Up to the challenge in the Rocky Mountains

Colorado: Climbing Pikes Peak and Mount Bierstadt, and learning some life lessons.

Destination: The West

October 10, 1999|By Kate Shatzkin | Kate Shatzkin,Sun Staff

The trip was jinxed from the start.

For two years, in point of fact. Ever since our small band of would-be mountain climbers planned to scale Pikes Peak on the Fourth of July 1997.

What could be more patriotic? Climbing the well-worn trail up the mountain that inspired "America the Beautiful," we'd be doing that particularly American thing -- hard stuff (climbing 12 miles and 7,000 feet up) the relatively easy way.

That was before Candy's dad died and Ernie's back went out and other events cropped up to delay the trip -- in July 1997 and again in July 1998.

So at the end of June 1999, our airline reservations changed yet again for the Fourth of Julyy, we all began to tread cautiously. We checked ourselves daily for injuries -- especially my fiance John, the only member of the original crew who had not yet been responsible for a postponement.

When the day of departure arrived with us intact, we thought perhaps the gods were smiling. This would be fun -- we'd conquer one of Colorado's "fourteeners," the closest 14,000-foot mountains to Baltimore. Colorado has 54 of them, and of course some souls won't have lived until they've climbed all 54.

And then we met Mount Bierstadt. That's where we really learned about fourteeners -- about the altitude that renders you breathlessly invincible and stupid; about climbing right on past your fears and doubts and protective inhibitions, to a top where there is no snack bar; about travel that's more than physical.

In the end, Bierstadt taught us something unexpected about Pikes Peak -- that maybe the best way to climb a fourteener is to start from the top.

Mount Bierstadt

Bierstadt was Ernie's idea.

Anything regarding mountains is bound to be. At 62 he is a true believer, a soft-spoken anti-leader whose gentle ways have surprising force in woods and on trails.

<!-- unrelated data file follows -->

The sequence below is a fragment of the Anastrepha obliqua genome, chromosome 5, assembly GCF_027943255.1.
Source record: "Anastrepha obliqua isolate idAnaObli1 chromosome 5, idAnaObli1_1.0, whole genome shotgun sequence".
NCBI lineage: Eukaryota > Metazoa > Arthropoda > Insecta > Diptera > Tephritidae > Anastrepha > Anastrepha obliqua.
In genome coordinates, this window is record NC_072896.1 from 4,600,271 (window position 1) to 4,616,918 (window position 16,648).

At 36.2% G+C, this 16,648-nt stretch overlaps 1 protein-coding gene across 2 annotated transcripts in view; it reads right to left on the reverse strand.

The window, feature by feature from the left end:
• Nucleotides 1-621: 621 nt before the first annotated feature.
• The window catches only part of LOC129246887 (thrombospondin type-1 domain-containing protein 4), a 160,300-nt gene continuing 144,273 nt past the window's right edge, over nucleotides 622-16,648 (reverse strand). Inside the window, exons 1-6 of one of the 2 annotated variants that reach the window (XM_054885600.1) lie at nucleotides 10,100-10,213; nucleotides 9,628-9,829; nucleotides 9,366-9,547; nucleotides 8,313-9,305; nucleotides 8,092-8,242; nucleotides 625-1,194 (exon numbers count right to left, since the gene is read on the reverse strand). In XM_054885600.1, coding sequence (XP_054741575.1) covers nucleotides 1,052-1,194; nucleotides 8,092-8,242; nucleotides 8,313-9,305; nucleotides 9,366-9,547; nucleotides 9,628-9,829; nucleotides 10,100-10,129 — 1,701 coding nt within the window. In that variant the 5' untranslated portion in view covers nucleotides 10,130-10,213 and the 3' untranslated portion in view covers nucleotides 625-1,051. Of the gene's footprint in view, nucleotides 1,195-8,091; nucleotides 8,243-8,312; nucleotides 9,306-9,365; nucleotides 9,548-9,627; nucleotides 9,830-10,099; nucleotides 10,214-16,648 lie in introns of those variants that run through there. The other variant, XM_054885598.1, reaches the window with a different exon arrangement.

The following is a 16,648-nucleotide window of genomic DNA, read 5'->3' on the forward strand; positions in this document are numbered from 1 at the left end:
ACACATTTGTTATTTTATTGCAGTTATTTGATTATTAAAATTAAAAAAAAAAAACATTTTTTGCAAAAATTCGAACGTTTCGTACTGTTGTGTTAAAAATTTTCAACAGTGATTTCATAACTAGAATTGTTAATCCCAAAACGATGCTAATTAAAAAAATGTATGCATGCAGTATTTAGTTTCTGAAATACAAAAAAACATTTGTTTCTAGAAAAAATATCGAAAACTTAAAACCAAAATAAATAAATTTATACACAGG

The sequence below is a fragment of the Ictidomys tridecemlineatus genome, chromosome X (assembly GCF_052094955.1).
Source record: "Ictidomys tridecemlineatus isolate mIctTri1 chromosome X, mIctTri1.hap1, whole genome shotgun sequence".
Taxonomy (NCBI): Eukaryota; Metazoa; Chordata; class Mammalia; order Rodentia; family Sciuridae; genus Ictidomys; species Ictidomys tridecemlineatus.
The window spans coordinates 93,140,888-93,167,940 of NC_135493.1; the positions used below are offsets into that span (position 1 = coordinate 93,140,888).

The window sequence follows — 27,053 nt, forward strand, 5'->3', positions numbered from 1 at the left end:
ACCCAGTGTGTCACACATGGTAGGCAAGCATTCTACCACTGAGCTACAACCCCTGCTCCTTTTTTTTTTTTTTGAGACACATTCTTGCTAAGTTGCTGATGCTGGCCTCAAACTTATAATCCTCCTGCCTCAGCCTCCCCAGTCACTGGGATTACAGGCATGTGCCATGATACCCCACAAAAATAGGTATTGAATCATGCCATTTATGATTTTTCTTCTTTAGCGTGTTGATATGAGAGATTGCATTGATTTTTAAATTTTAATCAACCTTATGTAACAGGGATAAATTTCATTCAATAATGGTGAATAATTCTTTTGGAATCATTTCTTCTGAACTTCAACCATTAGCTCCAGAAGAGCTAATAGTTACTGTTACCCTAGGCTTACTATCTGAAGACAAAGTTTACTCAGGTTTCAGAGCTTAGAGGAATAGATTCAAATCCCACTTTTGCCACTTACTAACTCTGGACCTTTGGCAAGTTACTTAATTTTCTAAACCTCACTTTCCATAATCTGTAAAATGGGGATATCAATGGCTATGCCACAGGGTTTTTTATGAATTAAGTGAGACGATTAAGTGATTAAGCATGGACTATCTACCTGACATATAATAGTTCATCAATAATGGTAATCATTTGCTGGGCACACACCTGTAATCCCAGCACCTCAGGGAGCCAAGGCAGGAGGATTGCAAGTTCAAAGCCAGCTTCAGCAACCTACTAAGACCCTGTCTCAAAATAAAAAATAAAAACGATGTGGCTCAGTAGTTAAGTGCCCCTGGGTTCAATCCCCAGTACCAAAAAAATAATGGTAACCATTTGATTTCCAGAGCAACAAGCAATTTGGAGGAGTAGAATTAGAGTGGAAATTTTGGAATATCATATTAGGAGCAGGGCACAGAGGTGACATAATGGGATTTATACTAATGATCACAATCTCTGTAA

Soon after we arrived in Denver to stay a few days and acclimate to being a mile high, Ernie pulled out a mountaineering book. Its binder torn and pages falling out, its copyright reading 1978, the volume by Robert M. Ormes described Bierstadt almost in passing, as if a walk up it was nothing.

Named for the artist Albert Bierstadt, romantic painter of mountains, our mountain looked merely like a pretty way station on the way to Mount Evans, its more challenging neighbor. It would be an ideal place for us to prepare for the odyssey of climbing Pikes Peak.

But from the foot of Guanella Pass, the 11,000-foot point to which one can drive before beginning the six-mile round-trip climb to the summit, Bierstadt looked far different. Insurmountable, in a word.

It's hard to know how being two miles high will affect you. Some get sick. Some get stupid. After two days of adjusting in Denver, the Mile High City, I felt weirdly strong, as if fighting to fill my lungs with thin air was somehow cleansing. As we fought our way through "the Willows," a swampy section of so-called trail that snakes through an endless thicket of bushes, we began to stop every 30 steps. Then every 20.

For Candy, who has asthma, the combination of swampy plants and mountain air constricted her lungs so badly that she was forced to stop at 12,000 feet.

Meanwhile, other climbers -- we guessed they were Coloradans accustomed to the altitude -- scampered by us as if bopping up a mall escalator. As we neared the top, going slower and slower, a fit blonde complained to her flagging companion: "I want you to suck it up. Everyone on this mountain is tired."

But that didn't begin to describe how we felt. In my short denim shorts, I was chilled to the bone, and increasingly unable to focus. John was so dizzy he had to hug a jutting rock. Ernie, we later learned, was developing double vision and keeping it secret.

And now, at the top of a ridge that had looked from below like a hop and a skip from the summit, we faced a narrow cliff that jutted steeply upward, blanketed by a snowfield that appeared none too stable. To our oxygen-deprived brains, it looked to be its own separate mountain, on which one false step could spell disaster.

I said I'd like to turn back.

"Fine with me," said John.

"Me, too," said Bob.

Ernie paused, looked down, and said: "I'd like to try."

It was a sentence remarkable for its psychological architecture. 'I" -- but we couldn't let him go alone, could we? "Would" -- of course, only if we agreed. "Like" -- c'mon, don't disappoint me. "To try" -- the essence of a reasonable request.

How could we turn him down?

I led the way, promptly plunging my bare leg deep into a snowbank.

The cursing began.

About an hour later, we had touched the geodetic survey marker at the 14,060-foot top of Bierstadt. Five minutes later, we were headed down, mindful of the icy winds and unpredictable clouds that have caught many a euphoric summiteer off guard at the tops of mountains.

And several hours later, we all made it to the bottom, where a hiker from Alaska had written on the register: "Sick TD," meaning "to death." "Lost my mojo," another entry read.

Pikes Peak

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